s a subtropical citrus tree known for its sour to semi-sweet fruit, an 18th-century hybrid first bred in Barbados. When found, it was named the "
; and the grapefruit is a large, dimpled, round citrus fruit. It is likely to be a cross between a pomelo or shaddock (Citrus grandis, a large Malaysian citrus) and a sweet orange. Others believe the grapefruit may have arisen as a mutation of another type of citrus tree. The fruit grows in clusters similar to grapes, and this may be the reason for the name “grapefruit”. Noteworthy cultivated varieties of grapefruit include: Duncan (white, seeded); Marsh (seedless); Foster (pink, seeded); Thompson (pink, seedless); and redblush (red, seedless).
These evergreen trees usually grow to around 5–6 meters tall, although they can reach 13–15 meters. The leaves are dark green, long and thin. It produces 5 cm white four-petaled flowers. The fruit is yellow-orange skinned and largely an oblate spheroid; it ranges in diameter from 10–15 cm. The flesh is segmented and acidic, varying in color depending on the cultivars, which include white, pink and red pulps of varying sweetness.
Grapefruit is an evergreen, medium-sized tree grown for its fruit. It grows upto 15 meters in height and bears numerous yellow-orange fruits in clusters during each season. It is, in fact, a natural hybridization of pomelo and orange.
It was first discovered in the forests of Caribbean island, Barbados. Today, it is one of the widely cultivated fruits in the United States, particularly in Florida, California, and the other semi-tropical Southern states.
Grapefruit is oblate in shape, ranges in diameter from 3 to 5 inches and can weigh up to 150 g. Characteristically, it has thick, tough skin than that in the oranges. Inside, the fruit is segmented into arils as in other citrus fruits. Its arils are very juicy, acidic, and varying in color depending on the cultivars, which could be white, pink and red of varying sweetness. While some varieties are seedless, there may be upto 50 white, elliptical, pointed seeds about 1/2 inches in length in some.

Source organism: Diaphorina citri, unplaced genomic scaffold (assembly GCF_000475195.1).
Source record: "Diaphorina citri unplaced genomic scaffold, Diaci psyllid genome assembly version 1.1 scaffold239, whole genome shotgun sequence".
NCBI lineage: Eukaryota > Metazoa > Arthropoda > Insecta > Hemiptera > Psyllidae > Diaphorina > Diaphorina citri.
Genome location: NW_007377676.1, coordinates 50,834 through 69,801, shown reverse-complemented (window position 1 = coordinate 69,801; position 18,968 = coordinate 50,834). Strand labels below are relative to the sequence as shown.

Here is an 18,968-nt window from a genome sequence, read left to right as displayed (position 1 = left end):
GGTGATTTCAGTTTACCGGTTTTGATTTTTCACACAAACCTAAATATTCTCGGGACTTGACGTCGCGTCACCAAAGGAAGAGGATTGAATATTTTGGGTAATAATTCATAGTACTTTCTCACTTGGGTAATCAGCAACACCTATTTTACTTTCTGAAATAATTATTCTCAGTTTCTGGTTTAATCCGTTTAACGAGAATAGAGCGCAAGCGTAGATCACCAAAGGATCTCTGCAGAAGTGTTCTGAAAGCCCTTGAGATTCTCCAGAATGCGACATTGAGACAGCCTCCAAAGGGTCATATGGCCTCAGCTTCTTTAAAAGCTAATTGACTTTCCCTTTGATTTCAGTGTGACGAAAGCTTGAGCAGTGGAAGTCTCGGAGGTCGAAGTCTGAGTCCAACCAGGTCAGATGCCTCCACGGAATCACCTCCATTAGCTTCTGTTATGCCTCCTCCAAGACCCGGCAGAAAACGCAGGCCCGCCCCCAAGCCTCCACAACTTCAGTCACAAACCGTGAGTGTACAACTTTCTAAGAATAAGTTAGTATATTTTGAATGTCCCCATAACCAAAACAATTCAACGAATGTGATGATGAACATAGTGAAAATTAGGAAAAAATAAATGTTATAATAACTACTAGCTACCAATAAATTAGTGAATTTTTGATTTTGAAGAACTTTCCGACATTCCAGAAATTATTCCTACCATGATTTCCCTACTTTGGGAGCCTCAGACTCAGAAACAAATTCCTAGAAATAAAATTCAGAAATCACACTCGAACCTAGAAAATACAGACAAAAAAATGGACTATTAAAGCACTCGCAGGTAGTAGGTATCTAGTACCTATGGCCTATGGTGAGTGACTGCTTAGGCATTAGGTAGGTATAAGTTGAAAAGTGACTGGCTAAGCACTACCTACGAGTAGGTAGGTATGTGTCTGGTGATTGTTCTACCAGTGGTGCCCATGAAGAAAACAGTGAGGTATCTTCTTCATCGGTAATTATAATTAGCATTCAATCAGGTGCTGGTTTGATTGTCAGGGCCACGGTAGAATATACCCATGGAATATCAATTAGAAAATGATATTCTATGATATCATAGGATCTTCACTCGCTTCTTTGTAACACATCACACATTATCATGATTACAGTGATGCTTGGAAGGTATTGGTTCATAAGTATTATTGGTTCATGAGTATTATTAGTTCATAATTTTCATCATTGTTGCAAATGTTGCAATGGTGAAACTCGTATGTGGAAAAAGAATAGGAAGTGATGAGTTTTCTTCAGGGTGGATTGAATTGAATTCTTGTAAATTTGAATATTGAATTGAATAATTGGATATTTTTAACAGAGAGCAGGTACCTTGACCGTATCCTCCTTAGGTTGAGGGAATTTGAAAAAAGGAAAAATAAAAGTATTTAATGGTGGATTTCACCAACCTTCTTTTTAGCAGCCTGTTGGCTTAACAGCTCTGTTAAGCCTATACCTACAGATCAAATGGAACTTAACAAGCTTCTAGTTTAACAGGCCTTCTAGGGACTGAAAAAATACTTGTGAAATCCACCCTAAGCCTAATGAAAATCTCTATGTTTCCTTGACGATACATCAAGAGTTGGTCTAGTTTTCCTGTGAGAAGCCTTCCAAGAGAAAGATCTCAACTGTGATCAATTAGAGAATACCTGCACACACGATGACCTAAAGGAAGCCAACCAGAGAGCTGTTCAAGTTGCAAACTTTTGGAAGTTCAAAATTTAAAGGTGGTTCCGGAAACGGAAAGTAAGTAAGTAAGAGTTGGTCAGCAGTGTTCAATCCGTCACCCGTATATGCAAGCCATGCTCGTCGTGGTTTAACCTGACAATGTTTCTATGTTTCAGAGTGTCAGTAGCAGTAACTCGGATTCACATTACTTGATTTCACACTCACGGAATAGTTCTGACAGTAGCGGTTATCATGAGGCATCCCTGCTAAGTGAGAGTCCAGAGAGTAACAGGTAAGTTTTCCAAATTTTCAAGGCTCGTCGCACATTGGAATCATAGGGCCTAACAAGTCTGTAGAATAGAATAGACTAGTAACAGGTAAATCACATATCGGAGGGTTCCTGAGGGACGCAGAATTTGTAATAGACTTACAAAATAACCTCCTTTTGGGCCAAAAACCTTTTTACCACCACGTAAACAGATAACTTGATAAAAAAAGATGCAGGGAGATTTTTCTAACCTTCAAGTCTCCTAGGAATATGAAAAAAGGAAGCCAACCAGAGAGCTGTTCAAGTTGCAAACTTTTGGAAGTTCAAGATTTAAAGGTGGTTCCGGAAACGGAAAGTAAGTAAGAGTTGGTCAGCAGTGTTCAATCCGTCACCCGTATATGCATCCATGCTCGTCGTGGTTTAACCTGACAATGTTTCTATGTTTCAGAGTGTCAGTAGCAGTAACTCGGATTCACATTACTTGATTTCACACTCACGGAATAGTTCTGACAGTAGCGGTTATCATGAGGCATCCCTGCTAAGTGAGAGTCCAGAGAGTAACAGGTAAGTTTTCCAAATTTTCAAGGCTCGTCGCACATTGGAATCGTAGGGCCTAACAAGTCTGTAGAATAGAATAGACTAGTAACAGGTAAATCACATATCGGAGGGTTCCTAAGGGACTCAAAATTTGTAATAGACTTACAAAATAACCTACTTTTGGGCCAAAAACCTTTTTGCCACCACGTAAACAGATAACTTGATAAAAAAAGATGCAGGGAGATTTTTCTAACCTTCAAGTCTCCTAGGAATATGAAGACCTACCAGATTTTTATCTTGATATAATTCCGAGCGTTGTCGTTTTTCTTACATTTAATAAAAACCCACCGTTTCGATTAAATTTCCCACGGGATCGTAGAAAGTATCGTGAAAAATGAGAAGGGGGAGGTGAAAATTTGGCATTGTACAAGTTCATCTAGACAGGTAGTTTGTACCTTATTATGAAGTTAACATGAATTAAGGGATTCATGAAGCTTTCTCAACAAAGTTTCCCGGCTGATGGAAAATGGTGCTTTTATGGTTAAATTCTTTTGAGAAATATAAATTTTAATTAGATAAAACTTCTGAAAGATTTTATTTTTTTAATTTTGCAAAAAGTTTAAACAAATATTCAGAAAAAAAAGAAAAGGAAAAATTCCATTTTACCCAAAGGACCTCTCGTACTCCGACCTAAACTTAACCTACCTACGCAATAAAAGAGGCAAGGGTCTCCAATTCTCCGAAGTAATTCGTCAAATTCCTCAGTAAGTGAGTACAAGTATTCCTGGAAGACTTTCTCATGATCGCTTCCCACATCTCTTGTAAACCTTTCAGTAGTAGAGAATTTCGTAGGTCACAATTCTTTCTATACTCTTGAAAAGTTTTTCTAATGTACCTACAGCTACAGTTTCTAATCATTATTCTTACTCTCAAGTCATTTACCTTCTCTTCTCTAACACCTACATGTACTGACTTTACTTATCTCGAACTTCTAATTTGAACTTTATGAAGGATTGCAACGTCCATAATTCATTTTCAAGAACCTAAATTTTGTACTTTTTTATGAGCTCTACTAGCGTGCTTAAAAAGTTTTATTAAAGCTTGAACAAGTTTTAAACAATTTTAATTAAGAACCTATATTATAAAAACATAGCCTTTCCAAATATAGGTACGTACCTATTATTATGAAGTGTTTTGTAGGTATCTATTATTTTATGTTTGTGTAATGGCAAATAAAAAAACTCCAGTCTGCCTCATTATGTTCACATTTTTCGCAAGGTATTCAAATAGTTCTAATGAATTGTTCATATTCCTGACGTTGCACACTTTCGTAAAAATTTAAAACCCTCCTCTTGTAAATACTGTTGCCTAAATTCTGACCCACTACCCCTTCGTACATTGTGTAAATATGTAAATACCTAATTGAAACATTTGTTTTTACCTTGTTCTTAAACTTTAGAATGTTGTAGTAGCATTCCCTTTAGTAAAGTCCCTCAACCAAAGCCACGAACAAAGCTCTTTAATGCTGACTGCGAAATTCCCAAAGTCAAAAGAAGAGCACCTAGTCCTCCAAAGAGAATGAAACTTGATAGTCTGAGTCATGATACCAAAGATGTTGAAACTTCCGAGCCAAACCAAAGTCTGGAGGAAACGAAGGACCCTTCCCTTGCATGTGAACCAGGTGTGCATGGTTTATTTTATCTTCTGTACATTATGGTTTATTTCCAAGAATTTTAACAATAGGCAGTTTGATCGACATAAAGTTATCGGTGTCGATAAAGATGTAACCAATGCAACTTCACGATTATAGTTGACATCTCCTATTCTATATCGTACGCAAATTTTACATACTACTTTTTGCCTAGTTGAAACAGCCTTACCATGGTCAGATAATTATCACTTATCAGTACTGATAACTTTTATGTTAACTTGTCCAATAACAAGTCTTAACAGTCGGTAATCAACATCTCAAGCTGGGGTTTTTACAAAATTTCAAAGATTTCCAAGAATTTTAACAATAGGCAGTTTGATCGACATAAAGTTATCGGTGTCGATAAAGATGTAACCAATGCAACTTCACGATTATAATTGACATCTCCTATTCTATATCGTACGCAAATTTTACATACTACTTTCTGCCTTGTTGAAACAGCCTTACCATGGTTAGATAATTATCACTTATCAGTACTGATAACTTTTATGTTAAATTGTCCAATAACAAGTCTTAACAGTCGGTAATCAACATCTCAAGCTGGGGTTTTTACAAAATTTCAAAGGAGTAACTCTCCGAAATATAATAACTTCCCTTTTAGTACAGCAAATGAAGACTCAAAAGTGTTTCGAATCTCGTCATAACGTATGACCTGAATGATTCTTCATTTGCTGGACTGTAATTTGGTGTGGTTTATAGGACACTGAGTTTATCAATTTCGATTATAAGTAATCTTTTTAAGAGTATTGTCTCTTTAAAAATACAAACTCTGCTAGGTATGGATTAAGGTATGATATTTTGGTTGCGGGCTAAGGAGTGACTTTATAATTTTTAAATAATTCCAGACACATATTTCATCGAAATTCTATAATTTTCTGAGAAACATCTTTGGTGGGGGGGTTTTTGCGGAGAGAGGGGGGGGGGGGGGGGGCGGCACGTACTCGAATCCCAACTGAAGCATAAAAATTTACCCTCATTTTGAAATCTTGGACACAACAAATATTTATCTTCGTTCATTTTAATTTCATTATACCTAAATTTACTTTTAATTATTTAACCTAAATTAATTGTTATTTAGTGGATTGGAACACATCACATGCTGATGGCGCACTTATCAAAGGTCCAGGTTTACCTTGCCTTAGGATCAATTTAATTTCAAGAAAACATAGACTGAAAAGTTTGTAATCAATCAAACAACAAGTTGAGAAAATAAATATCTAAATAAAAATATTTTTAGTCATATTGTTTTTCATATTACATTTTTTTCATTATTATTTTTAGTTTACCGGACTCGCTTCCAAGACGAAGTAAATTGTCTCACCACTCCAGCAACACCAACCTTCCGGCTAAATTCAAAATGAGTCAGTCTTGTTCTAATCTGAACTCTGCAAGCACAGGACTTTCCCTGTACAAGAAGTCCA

Selection and storage
Grapefruit season begins from September until December. However, fresh fruits can be readily available all around the year now in supermarkets in the USA. Mature fruits harvested mechanically tend to have some superficial injuries. Such small abrasions on the fruit generally do not affect its quality.
In the stores, buy fresh fruits featuring bright skin, firm yet yield to gentle pressure but recoil immediately. They should be devoid of any wrinkles on the skin, should be heavy for their size and impart sweet aroma. Avoid, overly soft fruits with spots as they tend to perish early.
At home, keep them at room temperature for few days or so. For extended storage, Place them inside the fruit/vegetable compartment of the home refrigerator where they keep well for up to three weeks. Prolonged cold storage at temperatures below 10 degrees celsius, however, may lead to chilling injury.